By Sarah Mac Donald - 05 December, 2017
“People don’t want to think about the brutality of what happens to the baby but when you’ve worked in an abortion clinic or thought about it, there is no escaping what it entails” – Abby Johnson.
Up to 1,000 people who attended the Pro Life Campaign’s annual conference at the RDS on Sunday heard a former director of one of the largest abortion clinics in the US appeal to people in Ireland to “fight” to retain the Eighth Amendment.
Abby Johnson worked for eight years at an abortion clinic run by Planned Parenthood and left it when she became disillusioned by what she was witnessing and the way medical staff referred to women undergoing abortions and to the unborn babies they were aborting.
The mother of seven told Sunday’s conference, “Abortion can never be safe” and she said people in Ireland were only hearing a sterilised version of what abortion involves.
“Too often, the debate on abortion talks around the issue rather than dealing with the reality of what abortion involves. I have first-hand experience of working at an abortion clinic and I can tell you that the reality is entirely different to how it is presented,” she told the packed conference hall.
“People don’t want to think about the brutality of what happens to the baby but when you’ve worked in an abortion clinic or thought about it, there is no escaping what it entails,” she explained.
She also spoke about her regret at standing by and doing nothing to intervene when she attended an ultrasound-guided abortion and saw the baby trying to move away from the instruments that were being used to end its life.
She urged delegates not to stand by and do nothing when it came to protecting the Eighth Amendment and she encouraged everyone to speak up for the voiceless, unborn children and their mothers, many of whom she said go on to regret their abortions.
Ahead of the keynote address by Lord David Alton, Senator Rónán Mullen, who is a member of the Oireachtas committee on the Eighth Amendment, criticised its “overwhelming bias” towards a repeal of the amendment.
He said committee members weren’t interested in hearing from those whose lives were saved by the amendment.
“The law isn’t there just to make life difficult for people, it has caused people to think again about an abortion and has saved lives,” the Independent Senator said.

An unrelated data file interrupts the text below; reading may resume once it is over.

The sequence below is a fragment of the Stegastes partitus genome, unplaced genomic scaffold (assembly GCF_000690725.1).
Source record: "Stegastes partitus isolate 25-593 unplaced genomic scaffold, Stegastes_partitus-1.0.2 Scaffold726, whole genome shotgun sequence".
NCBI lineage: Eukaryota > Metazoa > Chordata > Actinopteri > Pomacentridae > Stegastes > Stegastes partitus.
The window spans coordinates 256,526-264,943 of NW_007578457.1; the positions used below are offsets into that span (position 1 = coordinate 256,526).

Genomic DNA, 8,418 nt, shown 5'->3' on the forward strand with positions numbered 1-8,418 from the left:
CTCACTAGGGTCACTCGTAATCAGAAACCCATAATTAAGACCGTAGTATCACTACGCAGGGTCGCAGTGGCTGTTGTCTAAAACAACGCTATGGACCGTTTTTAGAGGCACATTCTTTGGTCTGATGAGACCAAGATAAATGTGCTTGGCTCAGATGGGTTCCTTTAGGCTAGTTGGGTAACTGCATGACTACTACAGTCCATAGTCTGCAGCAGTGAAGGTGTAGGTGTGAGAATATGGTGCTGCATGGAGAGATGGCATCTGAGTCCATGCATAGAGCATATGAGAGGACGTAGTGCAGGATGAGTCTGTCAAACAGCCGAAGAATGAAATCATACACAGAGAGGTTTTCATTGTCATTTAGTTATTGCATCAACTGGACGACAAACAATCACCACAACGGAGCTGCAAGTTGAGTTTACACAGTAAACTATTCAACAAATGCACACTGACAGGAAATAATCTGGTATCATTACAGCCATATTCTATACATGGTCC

PLC spokesperson Cora Sherlock criticised the committee as “stacked in favour of abortion”. She cited the invitation to 28 pro-repeal witnesses by the committee compared with just five pro life witnesses, two of whom were sent an invitation after the committee had already voted for abortion.
British peer Lord Alton warned that a repeal of the amendment could set Ireland on the “slippery slope” to eugenic abortions and gendercide.
The former MP, whose mother hailed from Co. Mayo, said the Eighth Amendment had “safeguarded life” and that “There are radical alternatives to the defeatism that abortion represents.
“Once you start carrying out abortion in Ireland it will be a slippery slope that takes you down the quagmire we have in the UK, where one abortion now takes place every three minutes.
“We have an abortion industry that in the last ten years has generated a total of £750m – this is big business and they are not interested in the welfare of women in tragic circumstances.”
In cases of fatal foetal abnormality, he rejected the idea that the solution in such cases is “to add to the parents’ grief by aborting the baby”.
He said “There are alternatives for people who find themselves in these very tragic circumstances. I am a patron of the Life Organisation which has built two hospices called Zoe’s Place which are there to help people who find themselves in that situation.”
He also expressed solidarity with Katie Ascough who had been “hounded out of elected office” over her pro life views.
Other speakers at Sunday’s conference included Liz McDermott of the group One Day More, who spoke about her presentation to the Oireachtas Committee about her experience of being pregnant in Ireland with a child with serious disability.
“We need to provide more supports for families and their babies, not abortion,” she said.
She continued, “In the case of children who are diagnosed with disabilities in the womb, abortion becomes a very obvious form of discrimination. The Eighth Amendment acts as a vital protection for those children.”
Emma Maloney spoke about becoming pregnant with her son Rossa while she was in college.
“When I became pregnant in college, it was very traumatic but I want to send out the message that an unplanned pregnancy does not hold women back. I have continued my education and travelled more with him than before. I feel that the Eighth Amendment protected him and has led to the happy life I have today.”